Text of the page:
Sanders to unveil universal health care proposal today

Sanders to unveil universal health care proposal today

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Bernie Sanders campaigns in Rindge, N.H. February 6, 2016. Photo: Luke Vargas/Talk Media News
Bernie Sanders (I-Vt.) and his wife, Jane Sanders, have reportedly hired attorneys because the FBI is reportedly investigating allegations that she knowingly falsifiedlo loan documents. He would not address reporters' questions about the topic Monday during a news conference on funding for health-care centers. (Luke Vargas/Talk Media News/ file photo)

WASHINGTON- Sen. Bernie Sanders (I-Vt.) on Wednesday will unveil legislation that guarantees taxpayer subsidized health care for all Americans, the senator wrote in a New York Times op-ed published this morning.

Sanders, who as a Democratic candidate for president last year presented a formidable primary challenge to party nominee Hillary Clinton, has long advocated for universal health care as is guaranteed in Canada and most of Western Europe.

Sanders has described the proposal as “Medicare for all.”

Senators Elizabeth Warren (Mass.), Cory Booker (N.J.) and Kamala Harris (Calif.), who are considered potential 2020 Democratic presidential candidates-are included among the bill’s 15 co-sponsors – a record level support for a bill that gained little traction during Sander’s presidential bid last year.

Senate Minority Leader Chuck Schumer (D-N.Y.) and House Minority Leader Nancy Pelosi (D-Calif.) have yet to support the legislation.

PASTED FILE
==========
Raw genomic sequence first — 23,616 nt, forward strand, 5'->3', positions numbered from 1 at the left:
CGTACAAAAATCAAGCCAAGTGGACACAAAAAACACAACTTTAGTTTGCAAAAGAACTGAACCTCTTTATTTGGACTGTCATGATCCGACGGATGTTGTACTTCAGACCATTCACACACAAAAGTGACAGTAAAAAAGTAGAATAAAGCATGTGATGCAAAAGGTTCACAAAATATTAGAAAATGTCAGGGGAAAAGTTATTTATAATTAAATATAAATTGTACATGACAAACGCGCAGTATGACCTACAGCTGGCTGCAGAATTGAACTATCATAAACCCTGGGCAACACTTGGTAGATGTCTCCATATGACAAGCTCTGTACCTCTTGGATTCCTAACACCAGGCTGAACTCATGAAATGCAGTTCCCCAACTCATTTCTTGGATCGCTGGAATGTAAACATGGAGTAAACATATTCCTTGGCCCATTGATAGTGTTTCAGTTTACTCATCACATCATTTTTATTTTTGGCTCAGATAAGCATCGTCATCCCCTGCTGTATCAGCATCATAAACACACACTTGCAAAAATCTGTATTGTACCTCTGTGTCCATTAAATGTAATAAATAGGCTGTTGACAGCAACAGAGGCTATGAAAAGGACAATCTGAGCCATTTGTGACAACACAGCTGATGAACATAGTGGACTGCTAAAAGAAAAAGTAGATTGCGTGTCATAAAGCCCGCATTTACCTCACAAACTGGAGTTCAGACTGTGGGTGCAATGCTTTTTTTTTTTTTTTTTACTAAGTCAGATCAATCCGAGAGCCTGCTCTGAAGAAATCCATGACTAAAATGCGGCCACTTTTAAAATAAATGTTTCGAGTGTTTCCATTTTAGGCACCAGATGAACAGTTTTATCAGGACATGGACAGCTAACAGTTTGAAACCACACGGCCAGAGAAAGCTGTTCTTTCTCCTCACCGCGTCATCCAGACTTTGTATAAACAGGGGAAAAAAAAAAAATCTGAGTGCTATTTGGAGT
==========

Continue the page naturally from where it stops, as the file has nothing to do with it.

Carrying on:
Sanders’ proposal is unlikely to gain traction in a Republican-controlled Congress but political analysts have suggested that Democrats who do not express support for the measure may later find themselves under attack by grass-roots party activists.

The Senate in late-July defeated an Obamacare repeal measure and since that time bipartisan efforts have commenced aimed at stabilizing state insurance exchanges.

But some GOP lawmakers are not ready to give up on repeal/repeal and replace efforts.

Senators Lindsey Graham (S.C.) and Bill Cassidy (La.) today are expected to unveil legislation that would allow states to opt out of many Obamacare regulations as well as exercise greater control over federal subsidies.

The Trump Administration has said it would support the measure but passage is considered unlikely because the Senate parliamentarian has ruled that budget reconciliation authority expires at the end of the month.

Reconciliation lowers the threshold for breaking a filibuster.

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